• . It is working with colleagues to ensure that all students master the skills they need to succeed as lifelong learners, workers, and citizens.
  • I have yet to talk to a recent graduate, college teacher, community leader, or business leader who said that not knowing enough academic content was a problem.
  • critical thinking, communication skills, and collaboration.
  • seven survival skills every day, at every grade level, and in every class.
  • College and Work Readiness Assessment (www.cae.org)—that measure students' analytic-reasoning, critical-thinking, problem-solving, and writing skills.
    • Vicki Davis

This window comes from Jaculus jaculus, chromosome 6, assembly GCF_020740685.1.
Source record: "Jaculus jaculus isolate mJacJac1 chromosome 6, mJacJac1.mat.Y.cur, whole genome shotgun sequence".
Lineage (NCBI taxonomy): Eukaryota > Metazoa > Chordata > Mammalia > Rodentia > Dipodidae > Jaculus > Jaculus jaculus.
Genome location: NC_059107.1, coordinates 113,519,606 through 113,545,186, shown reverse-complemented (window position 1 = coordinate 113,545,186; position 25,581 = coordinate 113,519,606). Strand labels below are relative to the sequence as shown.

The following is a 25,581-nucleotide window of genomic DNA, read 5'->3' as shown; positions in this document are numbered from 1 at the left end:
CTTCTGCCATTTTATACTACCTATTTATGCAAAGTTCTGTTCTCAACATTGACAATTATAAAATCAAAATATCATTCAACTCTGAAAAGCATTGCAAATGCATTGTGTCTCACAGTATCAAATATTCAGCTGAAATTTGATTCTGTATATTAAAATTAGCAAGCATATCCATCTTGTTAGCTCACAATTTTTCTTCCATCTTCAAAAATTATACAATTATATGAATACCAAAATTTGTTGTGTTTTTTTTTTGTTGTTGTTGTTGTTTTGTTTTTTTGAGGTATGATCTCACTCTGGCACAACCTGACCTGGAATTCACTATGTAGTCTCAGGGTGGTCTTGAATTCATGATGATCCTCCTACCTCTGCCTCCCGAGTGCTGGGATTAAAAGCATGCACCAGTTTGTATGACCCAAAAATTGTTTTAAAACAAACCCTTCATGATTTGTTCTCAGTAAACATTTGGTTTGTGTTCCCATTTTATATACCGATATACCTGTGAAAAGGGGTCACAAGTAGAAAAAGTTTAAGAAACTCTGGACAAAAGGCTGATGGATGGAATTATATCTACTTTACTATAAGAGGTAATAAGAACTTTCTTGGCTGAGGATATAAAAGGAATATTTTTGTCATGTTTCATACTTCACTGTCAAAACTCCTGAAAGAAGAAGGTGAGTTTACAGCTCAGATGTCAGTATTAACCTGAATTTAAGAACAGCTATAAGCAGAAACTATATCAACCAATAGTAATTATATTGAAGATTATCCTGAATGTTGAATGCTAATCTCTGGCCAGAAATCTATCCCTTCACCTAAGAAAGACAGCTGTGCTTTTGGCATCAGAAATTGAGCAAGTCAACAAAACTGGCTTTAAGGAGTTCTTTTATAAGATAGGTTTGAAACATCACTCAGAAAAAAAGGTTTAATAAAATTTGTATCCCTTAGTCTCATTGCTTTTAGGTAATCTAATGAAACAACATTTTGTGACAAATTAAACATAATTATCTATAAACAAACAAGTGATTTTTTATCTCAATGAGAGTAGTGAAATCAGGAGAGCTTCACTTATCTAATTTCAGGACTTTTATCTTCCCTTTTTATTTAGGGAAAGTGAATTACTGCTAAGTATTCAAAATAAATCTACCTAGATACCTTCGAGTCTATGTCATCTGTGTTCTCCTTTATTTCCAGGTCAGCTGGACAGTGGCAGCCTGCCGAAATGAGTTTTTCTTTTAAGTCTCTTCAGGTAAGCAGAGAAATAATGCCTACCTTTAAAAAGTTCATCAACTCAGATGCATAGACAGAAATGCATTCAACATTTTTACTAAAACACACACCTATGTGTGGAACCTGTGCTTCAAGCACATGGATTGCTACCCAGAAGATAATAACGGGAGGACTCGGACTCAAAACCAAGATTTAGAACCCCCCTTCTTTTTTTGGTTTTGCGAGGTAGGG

Would like to look more at this test, however, also doing massive global collaborative projects requiring higher order thinking is something that is helpful, I think.
  • 2. Collaboration and Leadership
  • 3. Agility and Adaptability
  • Today's students need to master seven survival skills to thrive in the new world of work.
  • 4. Initiative and Entrepreneurialism
  • 6. Accessing and Analyzing Information
  • 7. Curiosity and Imagination
  • I conducted research beginning with conversations with several hundred business, nonprofit, philanthropic, and education leaders. With a clearer picture of the skills young people need, I then set out to learn whether U.S. schools are leaders and testing the skills that matter most.
    • Vicki Davis
       
      Background on the research done by Tony Wagner.
  • “First and foremost, I look for someone who asks good questions,” Parker responded. “We can teach them the technical stuff, but we can't teach them how to ask good questions—how to think.”
    • Vicki Davis